Legal operations is a fast-moving, evolving, and varied discipline. To be effective, legal operations leaders must engage in various areas – from setting budgets, to selecting priorities, to managing people, and many others. As the function has grown, the CLOC community has collaborated to define a clear framework for practicing legal operations. While every company and team has its own unique needs, the guidance in these functional areas – known as the “Core 12” – apply to many environments and requirements.
Whether you are just getting started in setting up a legal operations function, or building on your existing capabilities, the information and resources here can help. By leveraging the guidance and best practices of others, you can save time, accelerate your progress and get more done.
• The core competencies are used as the reference model for achieving operational excellence by in-house legal teams.
• Legal operations professionals, working with their GCs and legal leadership teams, use the core competencies to develop strategic and tactical plans to create service delivery models (in-house, law firm, LSO, and tech solutions) to deliver the right quality of legal support at the right cost by executing against those competencies.
• Each core competency is comprised of several sub-core competencies.
|Business Intelligence||Make better decisions through data.
Current reality: In-house departments today often make minimal use of data and metrics. They may struggle to access or identity the right data and lack the culture or tools to make consistent use of analytics.
Desired state: Manage and guide your organization through the strategic use of data, not intuition. Uncover hidden trends, find new efficiencies, and focus your team on clear and measurable outcomes that make a difference to the business.
|Financial Management||Maximize your resources through sound financial management.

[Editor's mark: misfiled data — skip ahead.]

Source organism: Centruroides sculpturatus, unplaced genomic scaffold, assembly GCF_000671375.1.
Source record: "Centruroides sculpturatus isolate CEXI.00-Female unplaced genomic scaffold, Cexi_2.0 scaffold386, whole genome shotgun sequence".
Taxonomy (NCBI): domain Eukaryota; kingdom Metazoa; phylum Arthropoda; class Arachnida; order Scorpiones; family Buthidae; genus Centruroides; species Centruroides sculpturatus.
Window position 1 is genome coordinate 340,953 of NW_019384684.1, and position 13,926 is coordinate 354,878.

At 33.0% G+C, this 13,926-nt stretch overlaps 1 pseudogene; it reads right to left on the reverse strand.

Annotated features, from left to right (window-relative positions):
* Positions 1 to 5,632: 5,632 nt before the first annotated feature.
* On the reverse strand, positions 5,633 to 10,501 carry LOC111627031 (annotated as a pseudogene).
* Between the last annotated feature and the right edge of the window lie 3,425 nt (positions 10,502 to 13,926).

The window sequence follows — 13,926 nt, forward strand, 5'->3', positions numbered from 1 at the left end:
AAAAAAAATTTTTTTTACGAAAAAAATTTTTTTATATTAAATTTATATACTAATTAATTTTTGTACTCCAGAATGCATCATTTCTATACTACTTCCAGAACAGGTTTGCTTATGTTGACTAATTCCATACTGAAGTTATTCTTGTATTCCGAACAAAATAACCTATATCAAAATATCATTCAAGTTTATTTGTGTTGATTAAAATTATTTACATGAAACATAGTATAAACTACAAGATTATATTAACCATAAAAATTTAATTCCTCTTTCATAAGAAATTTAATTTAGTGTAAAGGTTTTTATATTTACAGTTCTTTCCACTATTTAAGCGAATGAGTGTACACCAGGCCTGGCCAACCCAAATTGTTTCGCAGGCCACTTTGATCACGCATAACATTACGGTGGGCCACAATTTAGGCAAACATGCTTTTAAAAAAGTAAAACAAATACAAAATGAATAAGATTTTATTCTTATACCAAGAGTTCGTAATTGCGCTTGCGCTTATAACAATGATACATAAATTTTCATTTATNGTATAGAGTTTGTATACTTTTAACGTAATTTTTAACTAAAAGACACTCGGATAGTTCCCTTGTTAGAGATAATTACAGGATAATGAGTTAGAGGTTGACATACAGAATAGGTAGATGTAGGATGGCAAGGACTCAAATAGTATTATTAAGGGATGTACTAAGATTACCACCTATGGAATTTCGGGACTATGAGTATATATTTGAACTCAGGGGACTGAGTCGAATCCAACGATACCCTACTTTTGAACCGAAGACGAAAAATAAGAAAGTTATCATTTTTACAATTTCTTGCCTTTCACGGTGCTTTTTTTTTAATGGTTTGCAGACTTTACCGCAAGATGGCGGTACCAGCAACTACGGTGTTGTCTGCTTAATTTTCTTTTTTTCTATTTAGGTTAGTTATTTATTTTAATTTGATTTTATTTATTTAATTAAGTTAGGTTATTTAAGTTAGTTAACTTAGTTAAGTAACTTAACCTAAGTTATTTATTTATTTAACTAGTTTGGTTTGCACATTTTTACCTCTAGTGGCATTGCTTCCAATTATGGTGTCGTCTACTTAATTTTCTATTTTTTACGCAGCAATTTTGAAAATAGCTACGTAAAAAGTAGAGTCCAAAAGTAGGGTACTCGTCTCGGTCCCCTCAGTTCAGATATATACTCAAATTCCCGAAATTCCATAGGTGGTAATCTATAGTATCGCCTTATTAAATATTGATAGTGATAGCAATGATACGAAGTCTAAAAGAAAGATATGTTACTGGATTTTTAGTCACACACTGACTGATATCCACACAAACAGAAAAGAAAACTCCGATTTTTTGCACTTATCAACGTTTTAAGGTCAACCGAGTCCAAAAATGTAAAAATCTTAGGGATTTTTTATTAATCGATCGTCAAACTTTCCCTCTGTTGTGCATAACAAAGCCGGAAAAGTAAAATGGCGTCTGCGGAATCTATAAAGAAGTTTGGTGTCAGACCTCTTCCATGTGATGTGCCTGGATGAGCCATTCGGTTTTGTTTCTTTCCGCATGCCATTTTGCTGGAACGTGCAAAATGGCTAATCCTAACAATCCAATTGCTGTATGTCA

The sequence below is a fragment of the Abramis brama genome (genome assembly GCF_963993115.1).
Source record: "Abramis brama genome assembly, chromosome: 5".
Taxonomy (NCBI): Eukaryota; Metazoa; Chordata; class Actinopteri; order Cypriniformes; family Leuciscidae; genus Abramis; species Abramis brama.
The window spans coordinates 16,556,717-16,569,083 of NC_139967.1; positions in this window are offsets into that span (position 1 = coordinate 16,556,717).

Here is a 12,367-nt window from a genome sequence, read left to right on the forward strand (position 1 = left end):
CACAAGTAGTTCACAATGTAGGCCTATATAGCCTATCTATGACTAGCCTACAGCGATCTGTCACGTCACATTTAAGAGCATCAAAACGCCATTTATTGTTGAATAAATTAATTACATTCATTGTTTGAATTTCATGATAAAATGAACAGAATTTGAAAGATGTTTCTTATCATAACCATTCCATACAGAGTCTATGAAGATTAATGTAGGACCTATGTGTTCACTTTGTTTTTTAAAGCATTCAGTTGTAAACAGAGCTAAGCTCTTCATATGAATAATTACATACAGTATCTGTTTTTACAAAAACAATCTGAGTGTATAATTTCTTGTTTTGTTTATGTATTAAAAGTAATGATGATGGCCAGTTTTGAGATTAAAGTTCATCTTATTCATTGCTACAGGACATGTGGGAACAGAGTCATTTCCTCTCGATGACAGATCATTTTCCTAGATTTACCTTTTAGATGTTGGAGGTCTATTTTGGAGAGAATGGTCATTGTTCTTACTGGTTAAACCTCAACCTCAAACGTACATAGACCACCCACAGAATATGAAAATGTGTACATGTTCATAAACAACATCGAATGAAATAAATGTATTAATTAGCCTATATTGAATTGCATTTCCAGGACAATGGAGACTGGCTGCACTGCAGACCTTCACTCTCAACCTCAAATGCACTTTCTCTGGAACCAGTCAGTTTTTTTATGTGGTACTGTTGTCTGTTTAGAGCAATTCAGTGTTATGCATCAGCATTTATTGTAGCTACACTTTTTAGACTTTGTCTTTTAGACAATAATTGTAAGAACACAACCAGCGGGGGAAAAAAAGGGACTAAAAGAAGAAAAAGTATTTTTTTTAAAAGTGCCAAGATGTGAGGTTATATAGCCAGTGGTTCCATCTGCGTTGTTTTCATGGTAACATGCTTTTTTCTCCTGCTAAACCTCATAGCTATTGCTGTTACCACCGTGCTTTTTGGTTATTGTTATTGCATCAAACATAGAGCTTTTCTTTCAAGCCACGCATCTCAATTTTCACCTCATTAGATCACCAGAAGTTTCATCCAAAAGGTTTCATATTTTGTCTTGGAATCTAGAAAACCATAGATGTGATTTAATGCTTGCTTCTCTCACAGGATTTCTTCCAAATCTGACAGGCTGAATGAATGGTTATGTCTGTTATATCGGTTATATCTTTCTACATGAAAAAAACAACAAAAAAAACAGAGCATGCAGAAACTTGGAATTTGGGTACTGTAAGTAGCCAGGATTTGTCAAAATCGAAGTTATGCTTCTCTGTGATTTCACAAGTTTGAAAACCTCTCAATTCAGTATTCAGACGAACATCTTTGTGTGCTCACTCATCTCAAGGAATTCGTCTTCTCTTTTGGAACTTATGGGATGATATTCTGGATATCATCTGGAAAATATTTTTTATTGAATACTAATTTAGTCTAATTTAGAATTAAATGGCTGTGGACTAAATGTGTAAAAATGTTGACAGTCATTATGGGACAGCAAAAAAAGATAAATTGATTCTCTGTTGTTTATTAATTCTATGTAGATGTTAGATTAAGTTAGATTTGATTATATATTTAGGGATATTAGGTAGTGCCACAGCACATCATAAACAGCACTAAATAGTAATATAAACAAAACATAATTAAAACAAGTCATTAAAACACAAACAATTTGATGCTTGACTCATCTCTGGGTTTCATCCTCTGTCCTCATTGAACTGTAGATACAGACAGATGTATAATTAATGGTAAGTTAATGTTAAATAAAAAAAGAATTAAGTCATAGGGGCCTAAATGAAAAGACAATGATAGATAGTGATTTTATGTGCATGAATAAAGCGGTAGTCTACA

Current reality: In-house departments may operate with little clarity or predictability in their budgeting. This can lead to unexpected shortfalls, tensions with the business, and a lack of financial context when making investment decisions.
Desired state: Develop a strong and sustainable approach to financial management. Use your resources responsibly and help everyone on the team understand how spending connects to outcomes.
|Firm & Vendor Management||Develop firm and vendor relationships that deliver value.
Current reality: Today, firms and vendors are often selected either for tactical reasons or due to personal relationships. Lacking clear alternatives, in-house teams may default to traditional pricing and staffing models, which can deliver less accountability and value.
Desired state: Create, sustain, and strengthen firm and vendor relationships that support your business needs. Bring in talent and expertise that complements your own capabilities. Define flexible, fair terms that improve transparency and reward value and innovation.
|Information Governance||Design information policies that fit your business and minimize risk.
Current reality: In many cases, in-house departments will have little or no structure in their information governance. They manage this loosely, if at all, making it difficult to get access to the right information and exposing the company to possible risk.
Desired state: Define and implement clear, comprehensive guidelines for sharing and retaining information. Support your team and cut risk by determining which digital and physical documents should be preserved to remain in compliance with your corporate standards and legal imperatives.
|Knowledge Management||Tap the knowledge and capability of your entire organization.
Current reality: Today, departments often struggle to find and retain knowledge and best practices. Most rely on unstructured “tribal knowledge” that fails to scale as the team grows or changes, forcing costly re-work.
Desired state: Save team time and improve outcomes by making it easier to find answers and best practices. Nurture a culture of sharing, mutual support, and documentation across the organization.